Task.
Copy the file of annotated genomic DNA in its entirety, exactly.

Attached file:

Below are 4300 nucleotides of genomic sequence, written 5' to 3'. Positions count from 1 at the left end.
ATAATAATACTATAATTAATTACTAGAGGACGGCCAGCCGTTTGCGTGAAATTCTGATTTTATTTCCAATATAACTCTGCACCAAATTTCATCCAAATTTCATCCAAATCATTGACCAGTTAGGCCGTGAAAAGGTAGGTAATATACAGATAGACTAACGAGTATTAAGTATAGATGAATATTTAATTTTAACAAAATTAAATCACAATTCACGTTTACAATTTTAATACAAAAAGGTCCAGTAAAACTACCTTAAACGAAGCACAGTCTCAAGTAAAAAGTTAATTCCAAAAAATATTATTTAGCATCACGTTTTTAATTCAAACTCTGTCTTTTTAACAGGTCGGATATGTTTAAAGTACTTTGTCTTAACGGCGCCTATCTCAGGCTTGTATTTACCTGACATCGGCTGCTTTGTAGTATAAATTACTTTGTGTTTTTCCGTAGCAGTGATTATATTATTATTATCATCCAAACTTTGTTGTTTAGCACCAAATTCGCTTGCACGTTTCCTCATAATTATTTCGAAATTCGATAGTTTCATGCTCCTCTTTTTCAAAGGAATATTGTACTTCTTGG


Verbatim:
Below are 4300 nucleotides of genomic sequence, written 5' to 3'. Positions count from 1 at the left end.
ATAATAATACTATAATTAATTACTAGAGGACGGCCAGCCGTTTGCGTGAAATTCTGATTTTATTTCCAATATAACTCTGCACCAAATTTCATCCAAATTTCATCCAAATCATTGACCAGTTAGGCCGTGAAAAGGTAGGTAATATACAGATAGACTAACGAGTATTAAGTATAGATGAATATTTAATTTTAACAAAATTAAATCACAATTCACGTTTACAATTTTAATACAAAAAGGTCCAGTAAAACTACCTTAAACGAAGCACAGTCTCAAGTAAAAAGTTAATTCCAAAAAATATTATTTAGCATCACGTTTTTAATTCAAACTCTGTCTTTTTAACAGGTCGGATATGTTTAAAGTACTTTGTCTTAACGGCGCCTATCTCAGGCTTGTATTTACCTGACATCGGCTGCTTTGTAGTATAAATTACTTTGTGTTTTTCCGTAGCAGTGATTATATTATTATTATCATCCAAACTTTGTTGTTTAGCACCAAATTCGCTTGCACGTTTCCTCATAATTATTTCGAAATTCGATAGTTTCATGCTCCTCTTTTTCAAAGGAATATTGTACTTCTTGG